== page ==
Unfortunately, the time-traveling version of me telling us this blinked out and another future version of my wife blinked in, holding a glittery crystal gun on me and telling the current version of herself that she shouldn’t listen to him because he was “in on it” and “as dangerous as the rest of them.”

Then multiple future versions of myself and multiple future versions of my wife all shimmered into existence and charged each other with an array of weaponry that included energy weapons, electrified whips, and scimitars.

This is just the kind of thing that happens multiple times a day, since my wife and I found out that one of us would someday invent time travel.

We learned that there was only one way to get a few moments of peace whenever the chaos of being the future inventors of time travel got too apocalyptic or complicated, and that was to concentrate real hard and promise ourselves that if we ever did invent time travel, we would pledge our first journey into the past to going back to that moment and talking ourselves out of it. Just the threat of that was always enough to erase all the future timelines these versions of ourselves came from and make them shimmer away to nonexistence. It wasn’t a permanent solution, ever, because even if that moment of sublime invention was erased it just meant that one or the other of us would still experience the same brainstorm an hour or a day or a week later, starting the age of time travel all over again. Sometimes the two of us cleared the room with the “I’m going to erase any timeline where I create time travel” bomb, only to have another unwanted drop-in show up a few seconds later and say, “Don’t worry, I’m not staying; I just wanted to let you know that you did the right thing, because those guys were out of control.”

Being the future inventors of time travel wasn’t all bad, of course. It was great to know that we’d never lose anything, never go to a movie that turned out to be a stinker, never buy a book we wouldn’t want to finish, never go out to a restaurant where the service was lousy, and never get stuck in a traffic jam, because we’d always be warned away, beforehand. It was terrific to have some future version of myself pop in just as I was about to irritate my wife with some inconsiderate comment and tell me, “It would be a really bad idea to say that.” It was convenient to have some shimmery future-me pop in and say, “Move that coffee cup away from the edge of the table, if you don’t want it to spill.” It was helpful, though annoying, to have some future version of myself pop in and grab the TV remote from my hands with a contemptuous, “I’ve seen that already, and it sucks.”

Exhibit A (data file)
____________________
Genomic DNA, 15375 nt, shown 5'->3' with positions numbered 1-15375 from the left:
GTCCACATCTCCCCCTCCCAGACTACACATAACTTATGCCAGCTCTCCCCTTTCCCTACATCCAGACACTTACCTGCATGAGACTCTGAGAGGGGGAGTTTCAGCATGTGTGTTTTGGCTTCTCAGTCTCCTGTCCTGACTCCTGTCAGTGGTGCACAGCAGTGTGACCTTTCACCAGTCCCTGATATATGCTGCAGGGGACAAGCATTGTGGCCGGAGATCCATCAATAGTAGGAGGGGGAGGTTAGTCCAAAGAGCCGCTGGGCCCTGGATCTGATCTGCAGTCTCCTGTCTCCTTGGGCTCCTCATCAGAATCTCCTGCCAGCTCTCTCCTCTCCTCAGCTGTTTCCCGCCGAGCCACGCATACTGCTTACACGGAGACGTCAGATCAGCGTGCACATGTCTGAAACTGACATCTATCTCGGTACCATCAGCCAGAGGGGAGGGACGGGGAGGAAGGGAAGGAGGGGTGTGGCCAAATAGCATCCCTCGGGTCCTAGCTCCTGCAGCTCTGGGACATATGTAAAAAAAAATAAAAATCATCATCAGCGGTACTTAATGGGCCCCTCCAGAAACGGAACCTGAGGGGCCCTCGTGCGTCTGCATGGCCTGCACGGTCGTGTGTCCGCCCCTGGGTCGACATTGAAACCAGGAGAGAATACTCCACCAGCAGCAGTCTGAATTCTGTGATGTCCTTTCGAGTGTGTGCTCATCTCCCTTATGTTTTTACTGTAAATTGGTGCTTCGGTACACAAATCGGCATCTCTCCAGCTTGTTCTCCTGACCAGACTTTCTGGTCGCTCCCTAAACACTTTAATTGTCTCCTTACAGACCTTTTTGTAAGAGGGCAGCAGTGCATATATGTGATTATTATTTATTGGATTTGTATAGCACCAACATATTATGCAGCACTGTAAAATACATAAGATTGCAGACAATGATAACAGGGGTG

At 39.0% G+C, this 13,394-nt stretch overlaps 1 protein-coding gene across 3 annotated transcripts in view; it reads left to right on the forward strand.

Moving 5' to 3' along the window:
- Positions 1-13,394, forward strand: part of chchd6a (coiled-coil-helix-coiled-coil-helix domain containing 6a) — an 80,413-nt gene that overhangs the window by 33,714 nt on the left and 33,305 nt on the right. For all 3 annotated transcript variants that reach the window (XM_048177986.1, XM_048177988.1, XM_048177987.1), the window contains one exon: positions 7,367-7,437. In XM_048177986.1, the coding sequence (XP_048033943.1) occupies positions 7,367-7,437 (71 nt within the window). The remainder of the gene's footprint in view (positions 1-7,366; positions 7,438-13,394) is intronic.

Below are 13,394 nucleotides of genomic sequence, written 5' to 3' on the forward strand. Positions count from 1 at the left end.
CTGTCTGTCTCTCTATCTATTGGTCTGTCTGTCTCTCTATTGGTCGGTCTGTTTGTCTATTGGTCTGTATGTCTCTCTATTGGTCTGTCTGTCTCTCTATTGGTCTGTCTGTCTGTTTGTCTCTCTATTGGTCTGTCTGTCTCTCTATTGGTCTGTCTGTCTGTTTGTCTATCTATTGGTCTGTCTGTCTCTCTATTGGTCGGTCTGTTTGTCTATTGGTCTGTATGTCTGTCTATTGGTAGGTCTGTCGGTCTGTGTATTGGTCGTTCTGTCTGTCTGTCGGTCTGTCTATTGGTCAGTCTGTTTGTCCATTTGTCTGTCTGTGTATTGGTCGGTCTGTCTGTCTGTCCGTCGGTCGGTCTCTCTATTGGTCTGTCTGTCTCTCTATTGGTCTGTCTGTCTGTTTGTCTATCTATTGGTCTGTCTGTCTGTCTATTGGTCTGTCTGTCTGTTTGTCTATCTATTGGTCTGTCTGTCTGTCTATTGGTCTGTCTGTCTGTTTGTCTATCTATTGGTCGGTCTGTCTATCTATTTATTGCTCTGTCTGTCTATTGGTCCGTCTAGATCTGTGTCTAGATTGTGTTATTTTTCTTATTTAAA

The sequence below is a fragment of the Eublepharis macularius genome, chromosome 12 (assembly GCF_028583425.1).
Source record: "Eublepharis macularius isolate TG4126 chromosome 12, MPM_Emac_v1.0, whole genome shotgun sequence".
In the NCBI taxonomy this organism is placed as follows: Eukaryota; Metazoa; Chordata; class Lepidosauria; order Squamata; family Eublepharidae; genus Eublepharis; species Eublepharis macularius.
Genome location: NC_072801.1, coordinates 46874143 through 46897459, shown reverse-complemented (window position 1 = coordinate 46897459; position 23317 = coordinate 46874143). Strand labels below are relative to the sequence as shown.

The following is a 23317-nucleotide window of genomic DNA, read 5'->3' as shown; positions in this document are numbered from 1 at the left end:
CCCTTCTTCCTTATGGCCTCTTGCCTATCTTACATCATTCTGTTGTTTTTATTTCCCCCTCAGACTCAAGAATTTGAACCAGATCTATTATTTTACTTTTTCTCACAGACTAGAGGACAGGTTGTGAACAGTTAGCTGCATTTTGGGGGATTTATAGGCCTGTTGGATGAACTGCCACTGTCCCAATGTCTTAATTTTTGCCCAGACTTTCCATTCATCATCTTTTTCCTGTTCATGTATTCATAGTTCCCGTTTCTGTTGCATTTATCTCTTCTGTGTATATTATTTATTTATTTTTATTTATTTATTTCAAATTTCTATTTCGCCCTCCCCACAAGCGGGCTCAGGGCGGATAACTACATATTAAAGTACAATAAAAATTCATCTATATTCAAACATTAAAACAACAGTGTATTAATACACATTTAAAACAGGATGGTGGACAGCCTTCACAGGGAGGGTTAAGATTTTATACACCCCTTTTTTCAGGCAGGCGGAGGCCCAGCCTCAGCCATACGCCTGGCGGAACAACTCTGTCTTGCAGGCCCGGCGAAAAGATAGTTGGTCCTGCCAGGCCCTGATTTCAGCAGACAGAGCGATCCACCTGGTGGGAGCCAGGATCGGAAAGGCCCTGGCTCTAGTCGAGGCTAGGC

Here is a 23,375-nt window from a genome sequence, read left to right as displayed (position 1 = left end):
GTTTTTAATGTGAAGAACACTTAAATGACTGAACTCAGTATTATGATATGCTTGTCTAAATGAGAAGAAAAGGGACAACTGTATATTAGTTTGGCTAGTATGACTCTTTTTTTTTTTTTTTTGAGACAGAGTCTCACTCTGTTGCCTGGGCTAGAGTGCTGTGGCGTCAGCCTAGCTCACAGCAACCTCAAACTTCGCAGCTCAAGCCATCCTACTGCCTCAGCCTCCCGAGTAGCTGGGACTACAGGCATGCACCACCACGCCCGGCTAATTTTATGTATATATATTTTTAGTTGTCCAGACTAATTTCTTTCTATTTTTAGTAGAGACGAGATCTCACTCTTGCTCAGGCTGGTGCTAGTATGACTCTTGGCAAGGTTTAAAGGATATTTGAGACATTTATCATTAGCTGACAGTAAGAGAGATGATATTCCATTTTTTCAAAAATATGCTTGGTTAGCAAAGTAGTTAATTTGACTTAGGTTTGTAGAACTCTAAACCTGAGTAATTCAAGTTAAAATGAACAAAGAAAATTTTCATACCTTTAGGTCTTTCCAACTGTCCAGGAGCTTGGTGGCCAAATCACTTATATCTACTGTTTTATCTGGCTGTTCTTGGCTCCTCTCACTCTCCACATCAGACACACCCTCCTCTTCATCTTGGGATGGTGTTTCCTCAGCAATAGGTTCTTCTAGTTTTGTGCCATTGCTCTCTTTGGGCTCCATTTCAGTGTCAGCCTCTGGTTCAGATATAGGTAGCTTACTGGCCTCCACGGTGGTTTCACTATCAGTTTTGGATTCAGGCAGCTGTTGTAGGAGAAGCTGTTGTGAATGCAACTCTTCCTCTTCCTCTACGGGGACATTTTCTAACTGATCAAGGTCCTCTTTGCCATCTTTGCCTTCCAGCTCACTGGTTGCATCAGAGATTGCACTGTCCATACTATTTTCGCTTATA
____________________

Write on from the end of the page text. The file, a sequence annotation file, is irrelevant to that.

No, where it really got annoying, and what drove both of us to shouted declarations that we wouldn’t invent time travel ever, were the is-now-the-right-time-to-have-sex debates. We’d lie in bed at night, drawing close in what might or might not have developed into lovemaking, only to hear the telltale pop of displaced air and see the dazzling glow of arriving time travelers, and have some future version of my wife say, “No, not tonight, trust us, tonight’s a bad idea,” while some future version of myself contributed, “Don’t listen to her, she’s lying.” Then some future version of my wife would pop in, with wild eyes and fried just-stuck-her-finger-in-a-light bulb-socket hair, and shout, “No, you have to! I come from a ruined world! You have to fuck right now!” Then a version of myself with half his face replaced with a gleaming silver mask and one eye turned into some kind of targeting laser would pop in behind her and start chanting “Annihilate, Annihilate.” And they would all start shouting to be heard over one another, and my wife and I would both shout at them to get the hell out of our bedroom, and they would all say that the stakes here were critical and we would say that as far as we were both concerned there would never be any such thing as time travel and that was final, and they would all vanish into nothingness, and there’d be a moment or two of abashed silence before the shimmering resumed and a version of my wife dressed in diaphanous silk and sporting a head as bald as a melon would pop into existence to inform us that the futures we’d just been warned about had all been narrowly averted by our swift action, but that we should both, now, not eat any radishes. And then she’d disappear and an aged version of me, wearing coke-bottle eyeglasses, would appear in her place to assure us that it was now perfectly safe for my wife and I to touch one another, at least for the next twenty minutes, though there’d be some problems with the economy of Peru if we allowed ourselves to become at all frisky afterward. By which point, seriously, who could still be in the mood?